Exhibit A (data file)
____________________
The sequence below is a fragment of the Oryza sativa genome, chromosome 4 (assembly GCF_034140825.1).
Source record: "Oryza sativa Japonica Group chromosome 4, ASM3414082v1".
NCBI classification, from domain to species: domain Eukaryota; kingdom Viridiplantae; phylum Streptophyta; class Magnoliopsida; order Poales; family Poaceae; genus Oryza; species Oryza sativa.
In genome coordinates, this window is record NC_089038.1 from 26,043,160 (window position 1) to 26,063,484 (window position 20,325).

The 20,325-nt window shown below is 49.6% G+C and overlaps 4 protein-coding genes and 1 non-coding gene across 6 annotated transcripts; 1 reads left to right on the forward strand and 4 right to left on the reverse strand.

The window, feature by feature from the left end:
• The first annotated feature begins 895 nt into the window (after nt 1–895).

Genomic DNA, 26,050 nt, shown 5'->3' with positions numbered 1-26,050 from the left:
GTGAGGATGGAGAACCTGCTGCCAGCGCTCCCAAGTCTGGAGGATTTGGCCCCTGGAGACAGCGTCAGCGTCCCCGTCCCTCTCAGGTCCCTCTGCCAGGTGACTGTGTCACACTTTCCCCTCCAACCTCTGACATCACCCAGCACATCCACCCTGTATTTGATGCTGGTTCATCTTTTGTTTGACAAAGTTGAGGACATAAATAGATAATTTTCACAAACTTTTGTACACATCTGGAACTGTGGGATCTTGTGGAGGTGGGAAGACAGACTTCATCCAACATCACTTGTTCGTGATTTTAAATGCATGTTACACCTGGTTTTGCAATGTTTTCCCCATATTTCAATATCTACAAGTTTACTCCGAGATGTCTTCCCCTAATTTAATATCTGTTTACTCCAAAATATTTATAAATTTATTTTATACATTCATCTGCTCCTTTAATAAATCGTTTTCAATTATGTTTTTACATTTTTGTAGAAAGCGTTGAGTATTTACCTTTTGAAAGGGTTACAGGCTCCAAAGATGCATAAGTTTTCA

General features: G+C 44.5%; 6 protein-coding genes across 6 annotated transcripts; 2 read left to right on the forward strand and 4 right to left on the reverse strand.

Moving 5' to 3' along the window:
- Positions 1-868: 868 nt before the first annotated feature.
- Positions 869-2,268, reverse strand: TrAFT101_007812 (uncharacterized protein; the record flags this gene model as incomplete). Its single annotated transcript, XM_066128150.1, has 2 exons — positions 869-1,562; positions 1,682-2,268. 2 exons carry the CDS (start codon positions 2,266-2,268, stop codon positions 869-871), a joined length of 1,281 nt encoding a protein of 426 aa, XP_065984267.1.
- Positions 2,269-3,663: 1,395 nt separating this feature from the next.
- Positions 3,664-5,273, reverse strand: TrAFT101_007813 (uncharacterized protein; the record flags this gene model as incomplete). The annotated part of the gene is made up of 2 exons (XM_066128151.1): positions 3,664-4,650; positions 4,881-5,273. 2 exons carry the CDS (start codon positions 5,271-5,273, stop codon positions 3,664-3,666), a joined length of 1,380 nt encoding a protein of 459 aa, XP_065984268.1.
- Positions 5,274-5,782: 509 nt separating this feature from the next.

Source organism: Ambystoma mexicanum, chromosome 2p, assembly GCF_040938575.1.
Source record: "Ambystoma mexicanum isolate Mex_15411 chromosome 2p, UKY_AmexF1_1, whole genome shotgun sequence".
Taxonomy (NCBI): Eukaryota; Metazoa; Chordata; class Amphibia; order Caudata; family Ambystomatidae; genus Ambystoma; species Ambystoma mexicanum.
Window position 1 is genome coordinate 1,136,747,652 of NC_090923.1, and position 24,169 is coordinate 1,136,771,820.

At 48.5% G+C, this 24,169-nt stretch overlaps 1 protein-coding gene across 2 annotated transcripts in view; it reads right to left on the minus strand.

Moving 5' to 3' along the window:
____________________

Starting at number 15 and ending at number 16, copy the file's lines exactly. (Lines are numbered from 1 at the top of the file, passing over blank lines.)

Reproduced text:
- Positions 3,664-5,273, reverse strand: TrAFT101_007813 (uncharacterized protein; the record flags this gene model as incomplete). The annotated part of the gene is made up of 2 exons (XM_066128151.1): positions 3,664-4,650; positions 4,881-5,273. 2 exons carry the CDS (start codon positions 5,271-5,273, stop codon positions 3,664-3,666), a joined length of 1,380 nt encoding a protein of 459 aa, XP_065984268.1.
- Positions 5,274-5,782: 509 nt separating this feature from the next.